According to a recent report by the European Union Intellectual Property Office (EUIPO) lost tyre sales due to counterfeiting in the UK is estimated at £146 million and lost battery sales at around £9 million.
Executive Director of the EUIPO, António Campinos, comments: “We hope that the findings of this report, which looks at two important economic sectors in the EU, will help policymakers as they study ways of combating counterfeiting. Furthermore, as fake tyres and batteries can have significant safety and environmental consequences, we also hope it will help consumers to choose wisely when purchasing these vital items.”
A study on accident conditions related to tyre usage demonstrated that having a tread depth of 1.6 mm or more
reduces grip accident probability on wet or snowy roads by 84% and tyre blowout failure accident probability is reduced by 86%, compared with tyres with less than 1.6 mm tread depth. Tests carried out by the industry showed fake tyres with 1.4mm tread depth and regrooved tyres (doctored to look new despite being older tyres with little or none of the original tread left) result in clear safety risks for users.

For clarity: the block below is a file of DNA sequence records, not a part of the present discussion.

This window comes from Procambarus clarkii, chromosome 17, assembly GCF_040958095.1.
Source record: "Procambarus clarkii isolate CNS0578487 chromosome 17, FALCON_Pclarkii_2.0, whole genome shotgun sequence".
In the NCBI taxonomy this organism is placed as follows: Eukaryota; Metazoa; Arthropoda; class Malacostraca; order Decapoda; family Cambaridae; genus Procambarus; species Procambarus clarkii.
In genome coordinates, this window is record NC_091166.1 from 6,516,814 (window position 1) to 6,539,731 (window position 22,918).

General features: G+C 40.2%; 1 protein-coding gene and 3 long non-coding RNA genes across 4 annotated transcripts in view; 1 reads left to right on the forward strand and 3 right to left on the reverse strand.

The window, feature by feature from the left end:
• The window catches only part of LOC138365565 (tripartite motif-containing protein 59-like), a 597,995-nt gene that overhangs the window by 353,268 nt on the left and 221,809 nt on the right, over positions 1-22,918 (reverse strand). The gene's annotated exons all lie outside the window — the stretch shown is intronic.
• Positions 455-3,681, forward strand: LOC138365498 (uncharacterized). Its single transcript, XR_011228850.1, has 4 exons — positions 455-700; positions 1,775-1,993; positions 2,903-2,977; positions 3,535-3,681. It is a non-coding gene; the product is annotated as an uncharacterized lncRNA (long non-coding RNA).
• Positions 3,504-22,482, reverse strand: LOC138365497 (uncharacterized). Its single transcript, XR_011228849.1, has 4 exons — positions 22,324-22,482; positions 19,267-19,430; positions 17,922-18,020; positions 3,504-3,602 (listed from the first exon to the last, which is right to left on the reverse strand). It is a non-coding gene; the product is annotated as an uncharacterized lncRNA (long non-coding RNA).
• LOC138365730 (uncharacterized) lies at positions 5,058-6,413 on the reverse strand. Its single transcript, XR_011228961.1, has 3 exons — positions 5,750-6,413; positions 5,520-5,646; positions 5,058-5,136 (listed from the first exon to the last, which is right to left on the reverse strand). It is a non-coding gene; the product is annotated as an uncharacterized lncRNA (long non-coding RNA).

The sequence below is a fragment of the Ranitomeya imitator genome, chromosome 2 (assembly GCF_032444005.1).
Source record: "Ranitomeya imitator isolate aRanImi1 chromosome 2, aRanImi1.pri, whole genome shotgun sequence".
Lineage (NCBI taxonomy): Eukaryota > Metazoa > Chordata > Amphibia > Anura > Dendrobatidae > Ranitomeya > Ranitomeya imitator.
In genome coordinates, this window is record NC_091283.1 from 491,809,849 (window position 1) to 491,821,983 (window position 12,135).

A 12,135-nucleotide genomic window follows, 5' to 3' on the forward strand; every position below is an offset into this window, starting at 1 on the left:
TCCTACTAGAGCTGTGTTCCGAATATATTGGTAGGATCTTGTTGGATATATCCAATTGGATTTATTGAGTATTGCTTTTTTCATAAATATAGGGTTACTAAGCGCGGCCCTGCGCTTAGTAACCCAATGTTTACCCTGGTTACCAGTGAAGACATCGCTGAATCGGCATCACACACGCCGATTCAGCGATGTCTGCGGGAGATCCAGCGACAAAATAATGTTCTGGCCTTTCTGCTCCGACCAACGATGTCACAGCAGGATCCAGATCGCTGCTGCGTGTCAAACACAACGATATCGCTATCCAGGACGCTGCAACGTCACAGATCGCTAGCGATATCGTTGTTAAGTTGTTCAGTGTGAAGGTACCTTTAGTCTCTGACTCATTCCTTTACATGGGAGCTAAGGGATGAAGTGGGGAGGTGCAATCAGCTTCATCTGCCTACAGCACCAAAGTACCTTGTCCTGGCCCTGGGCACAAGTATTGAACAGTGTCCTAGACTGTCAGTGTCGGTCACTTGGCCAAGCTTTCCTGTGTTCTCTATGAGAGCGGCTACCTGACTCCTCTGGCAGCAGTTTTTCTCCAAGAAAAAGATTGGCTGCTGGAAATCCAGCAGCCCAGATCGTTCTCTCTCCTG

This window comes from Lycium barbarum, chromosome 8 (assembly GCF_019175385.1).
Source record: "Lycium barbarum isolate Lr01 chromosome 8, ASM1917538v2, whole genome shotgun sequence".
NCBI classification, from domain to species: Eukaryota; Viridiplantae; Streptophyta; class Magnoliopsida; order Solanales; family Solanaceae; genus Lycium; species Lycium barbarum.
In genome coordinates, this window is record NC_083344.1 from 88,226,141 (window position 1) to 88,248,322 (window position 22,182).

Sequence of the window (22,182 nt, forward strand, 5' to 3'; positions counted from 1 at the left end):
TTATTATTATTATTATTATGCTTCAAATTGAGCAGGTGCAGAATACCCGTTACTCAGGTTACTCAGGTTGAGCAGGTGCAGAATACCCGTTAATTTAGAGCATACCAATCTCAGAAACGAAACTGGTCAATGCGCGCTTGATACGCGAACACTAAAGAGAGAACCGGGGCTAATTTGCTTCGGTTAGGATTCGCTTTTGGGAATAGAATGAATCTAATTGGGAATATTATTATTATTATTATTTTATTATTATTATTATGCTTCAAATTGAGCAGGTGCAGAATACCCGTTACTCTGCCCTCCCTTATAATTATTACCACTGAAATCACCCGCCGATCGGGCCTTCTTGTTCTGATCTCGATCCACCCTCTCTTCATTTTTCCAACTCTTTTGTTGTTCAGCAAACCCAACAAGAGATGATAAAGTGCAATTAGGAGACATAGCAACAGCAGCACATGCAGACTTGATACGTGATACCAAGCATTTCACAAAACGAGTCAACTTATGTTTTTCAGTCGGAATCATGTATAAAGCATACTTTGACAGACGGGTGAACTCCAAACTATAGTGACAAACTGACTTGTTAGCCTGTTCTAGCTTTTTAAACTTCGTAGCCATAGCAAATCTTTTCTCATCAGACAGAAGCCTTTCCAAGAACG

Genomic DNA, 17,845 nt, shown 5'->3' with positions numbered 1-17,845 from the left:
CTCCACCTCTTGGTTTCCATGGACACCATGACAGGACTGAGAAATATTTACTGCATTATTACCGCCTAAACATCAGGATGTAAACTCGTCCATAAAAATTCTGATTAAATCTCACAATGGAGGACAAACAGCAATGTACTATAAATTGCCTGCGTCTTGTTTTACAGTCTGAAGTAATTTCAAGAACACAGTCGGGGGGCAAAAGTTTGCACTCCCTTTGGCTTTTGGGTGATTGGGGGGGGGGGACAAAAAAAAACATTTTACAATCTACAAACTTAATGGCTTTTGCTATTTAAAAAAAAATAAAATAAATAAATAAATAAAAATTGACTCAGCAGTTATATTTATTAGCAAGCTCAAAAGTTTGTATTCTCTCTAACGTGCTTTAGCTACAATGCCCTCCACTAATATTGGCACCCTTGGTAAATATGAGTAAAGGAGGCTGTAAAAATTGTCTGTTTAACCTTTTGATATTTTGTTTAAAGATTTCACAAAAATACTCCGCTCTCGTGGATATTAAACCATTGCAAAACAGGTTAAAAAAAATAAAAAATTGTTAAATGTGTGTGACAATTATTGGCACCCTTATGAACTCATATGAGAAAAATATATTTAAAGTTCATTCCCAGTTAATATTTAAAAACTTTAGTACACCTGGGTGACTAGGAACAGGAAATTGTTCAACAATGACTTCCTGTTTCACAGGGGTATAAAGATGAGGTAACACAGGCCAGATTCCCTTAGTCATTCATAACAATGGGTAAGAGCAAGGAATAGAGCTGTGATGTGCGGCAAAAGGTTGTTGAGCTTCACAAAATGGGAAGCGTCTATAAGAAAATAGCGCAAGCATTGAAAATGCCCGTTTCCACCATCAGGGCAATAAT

Manufacturers of car batteries follow strict specifications to meet performance and safety specifications. Products are designed to prevent electrolyte leakage, potentially harmful to circuitry
but also to body tissue. In addition, a single-use vent designed into the seal of the battery releases internal pressure within the battery during conditions of abuse to prevent an explosion. These safety features are sometimes absent from counterfeit batteries, putting the user at risk.